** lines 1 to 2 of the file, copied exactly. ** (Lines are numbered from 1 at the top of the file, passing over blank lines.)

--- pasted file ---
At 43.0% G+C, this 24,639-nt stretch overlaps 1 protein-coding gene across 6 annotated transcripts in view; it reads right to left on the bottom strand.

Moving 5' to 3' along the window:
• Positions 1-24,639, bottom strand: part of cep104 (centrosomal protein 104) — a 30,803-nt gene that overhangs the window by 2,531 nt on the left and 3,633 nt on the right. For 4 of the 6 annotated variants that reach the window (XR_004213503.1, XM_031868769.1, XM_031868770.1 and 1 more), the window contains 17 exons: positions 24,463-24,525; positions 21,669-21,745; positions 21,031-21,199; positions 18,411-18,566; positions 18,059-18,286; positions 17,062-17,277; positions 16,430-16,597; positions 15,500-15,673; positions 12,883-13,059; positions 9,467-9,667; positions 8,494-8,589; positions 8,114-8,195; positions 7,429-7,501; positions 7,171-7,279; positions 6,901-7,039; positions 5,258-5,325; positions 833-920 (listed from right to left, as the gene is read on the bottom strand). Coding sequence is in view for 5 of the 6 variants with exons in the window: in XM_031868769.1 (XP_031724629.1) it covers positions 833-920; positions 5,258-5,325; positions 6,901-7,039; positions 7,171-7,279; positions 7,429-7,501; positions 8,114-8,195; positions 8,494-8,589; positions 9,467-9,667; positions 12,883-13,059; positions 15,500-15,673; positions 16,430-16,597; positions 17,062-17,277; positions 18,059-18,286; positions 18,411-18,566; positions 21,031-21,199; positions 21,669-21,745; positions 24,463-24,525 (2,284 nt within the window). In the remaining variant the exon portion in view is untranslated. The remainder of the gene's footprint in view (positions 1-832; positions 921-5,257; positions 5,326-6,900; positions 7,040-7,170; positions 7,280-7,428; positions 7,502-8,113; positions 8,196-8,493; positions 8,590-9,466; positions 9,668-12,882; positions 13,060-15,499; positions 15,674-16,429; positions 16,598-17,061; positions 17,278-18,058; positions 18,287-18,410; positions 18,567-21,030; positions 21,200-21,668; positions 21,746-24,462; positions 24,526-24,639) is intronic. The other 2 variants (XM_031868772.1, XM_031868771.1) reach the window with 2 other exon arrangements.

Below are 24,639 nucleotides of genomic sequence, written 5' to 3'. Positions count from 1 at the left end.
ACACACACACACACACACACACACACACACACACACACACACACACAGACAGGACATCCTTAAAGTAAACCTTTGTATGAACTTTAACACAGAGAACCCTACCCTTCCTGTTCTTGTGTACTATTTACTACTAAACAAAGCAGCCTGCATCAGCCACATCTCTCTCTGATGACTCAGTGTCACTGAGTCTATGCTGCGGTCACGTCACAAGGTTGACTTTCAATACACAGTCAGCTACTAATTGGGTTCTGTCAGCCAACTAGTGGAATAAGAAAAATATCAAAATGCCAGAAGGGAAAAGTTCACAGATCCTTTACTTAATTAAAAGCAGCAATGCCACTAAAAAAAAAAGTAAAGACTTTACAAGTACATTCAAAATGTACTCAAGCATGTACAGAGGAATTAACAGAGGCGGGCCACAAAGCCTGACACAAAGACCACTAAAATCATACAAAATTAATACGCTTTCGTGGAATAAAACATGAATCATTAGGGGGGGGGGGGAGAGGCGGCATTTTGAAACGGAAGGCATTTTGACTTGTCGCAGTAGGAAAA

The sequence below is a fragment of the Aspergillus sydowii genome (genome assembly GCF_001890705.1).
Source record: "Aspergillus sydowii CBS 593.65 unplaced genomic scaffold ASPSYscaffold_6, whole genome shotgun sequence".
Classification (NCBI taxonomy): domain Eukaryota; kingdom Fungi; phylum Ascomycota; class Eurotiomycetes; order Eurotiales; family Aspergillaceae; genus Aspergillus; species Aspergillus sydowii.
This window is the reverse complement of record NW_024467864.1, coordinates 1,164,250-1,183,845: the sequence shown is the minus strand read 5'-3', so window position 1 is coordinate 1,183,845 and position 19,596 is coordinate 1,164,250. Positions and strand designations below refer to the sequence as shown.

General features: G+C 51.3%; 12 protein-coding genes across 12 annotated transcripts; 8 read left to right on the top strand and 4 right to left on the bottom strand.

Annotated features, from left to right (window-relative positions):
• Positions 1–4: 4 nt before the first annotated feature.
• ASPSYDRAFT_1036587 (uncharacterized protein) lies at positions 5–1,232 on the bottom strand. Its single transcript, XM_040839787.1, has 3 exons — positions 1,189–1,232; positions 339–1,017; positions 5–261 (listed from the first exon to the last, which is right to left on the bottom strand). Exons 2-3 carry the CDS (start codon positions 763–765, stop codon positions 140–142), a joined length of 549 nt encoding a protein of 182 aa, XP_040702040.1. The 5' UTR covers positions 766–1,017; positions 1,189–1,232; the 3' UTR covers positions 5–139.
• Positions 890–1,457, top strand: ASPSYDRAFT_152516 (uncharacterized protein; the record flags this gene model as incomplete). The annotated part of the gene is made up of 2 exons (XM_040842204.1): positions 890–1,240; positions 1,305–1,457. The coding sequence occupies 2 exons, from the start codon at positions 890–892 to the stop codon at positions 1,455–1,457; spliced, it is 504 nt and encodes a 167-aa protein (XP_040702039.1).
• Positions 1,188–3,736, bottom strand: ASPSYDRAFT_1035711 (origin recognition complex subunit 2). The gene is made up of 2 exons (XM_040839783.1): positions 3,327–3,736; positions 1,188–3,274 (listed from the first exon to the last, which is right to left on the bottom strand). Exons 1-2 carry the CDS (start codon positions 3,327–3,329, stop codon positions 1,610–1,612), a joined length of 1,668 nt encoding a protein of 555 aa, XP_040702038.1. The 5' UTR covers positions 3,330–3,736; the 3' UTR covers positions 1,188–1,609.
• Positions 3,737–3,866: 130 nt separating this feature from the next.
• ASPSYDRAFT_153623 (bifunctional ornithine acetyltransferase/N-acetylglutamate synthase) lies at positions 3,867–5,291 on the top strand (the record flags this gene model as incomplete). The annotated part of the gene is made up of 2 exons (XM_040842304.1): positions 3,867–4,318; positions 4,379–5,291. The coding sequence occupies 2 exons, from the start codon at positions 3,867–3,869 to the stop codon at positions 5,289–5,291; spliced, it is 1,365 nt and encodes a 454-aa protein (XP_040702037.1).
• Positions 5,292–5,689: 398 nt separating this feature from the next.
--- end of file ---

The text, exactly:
At 43.0% G+C, this 24,639-nt stretch overlaps 1 protein-coding gene across 6 annotated transcripts in view; it reads right to left on the bottom strand.

Moving 5' to 3' along the window: